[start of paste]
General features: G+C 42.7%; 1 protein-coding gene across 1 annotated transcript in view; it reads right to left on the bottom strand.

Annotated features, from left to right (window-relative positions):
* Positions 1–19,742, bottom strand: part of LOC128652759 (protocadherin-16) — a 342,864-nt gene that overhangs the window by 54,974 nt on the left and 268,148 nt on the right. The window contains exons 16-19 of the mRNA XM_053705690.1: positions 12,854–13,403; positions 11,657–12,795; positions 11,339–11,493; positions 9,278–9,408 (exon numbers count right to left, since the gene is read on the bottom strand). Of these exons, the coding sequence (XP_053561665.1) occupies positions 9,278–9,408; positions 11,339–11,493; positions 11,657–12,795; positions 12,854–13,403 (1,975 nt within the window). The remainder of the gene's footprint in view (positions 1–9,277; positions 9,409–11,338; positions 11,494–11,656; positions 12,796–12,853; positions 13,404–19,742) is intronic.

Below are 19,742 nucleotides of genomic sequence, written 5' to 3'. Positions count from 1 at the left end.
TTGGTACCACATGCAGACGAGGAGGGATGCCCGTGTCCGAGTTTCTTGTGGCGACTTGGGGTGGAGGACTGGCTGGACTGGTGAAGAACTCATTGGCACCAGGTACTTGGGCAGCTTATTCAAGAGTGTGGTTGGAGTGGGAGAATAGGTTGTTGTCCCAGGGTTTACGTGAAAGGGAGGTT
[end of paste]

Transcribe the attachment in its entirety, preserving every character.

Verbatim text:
General features: G+C 42.7%; 1 protein-coding gene across 1 annotated transcript in view; it reads right to left on the bottom strand.

Annotated features, from left to right (window-relative positions):
* Positions 1–19,742, bottom strand: part of LOC128652759 (protocadherin-16) — a 342,864-nt gene that overhangs the window by 54,974 nt on the left and 268,148 nt on the right. The window contains exons 16-19 of the mRNA XM_053705690.1: positions 12,854–13,403; positions 11,657–12,795; positions 11,339–11,493; positions 9,278–9,408 (exon numbers count right to left, since the gene is read on the bottom strand). Of these exons, the coding sequence (XP_053561665.1) occupies positions 9,278–9,408; positions 11,339–11,493; positions 11,657–12,795; positions 12,854–13,403 (1,975 nt within the window). The remainder of the gene's footprint in view (positions 1–9,277; positions 9,409–11,338; positions 11,494–11,656; positions 12,796–12,853; positions 13,404–19,742) is intronic.

Below are 19,742 nucleotides of genomic sequence, written 5' to 3'. Positions count from 1 at the left end.
TTGGTACCACATGCAGACGAGGAGGGATGCCCGTGTCCGAGTTTCTTGTGGCGACTTGGGGTGGAGGACTGGCTGGACTGGTGAAGAACTCATTGGCACCAGGTACTTGGGCAGCTTATTCAAGAGTGTGGTTGGAGTGGGAGAATAGGTTGTTGTCCCAGGGTTTACGTGAAAGGGAGGTT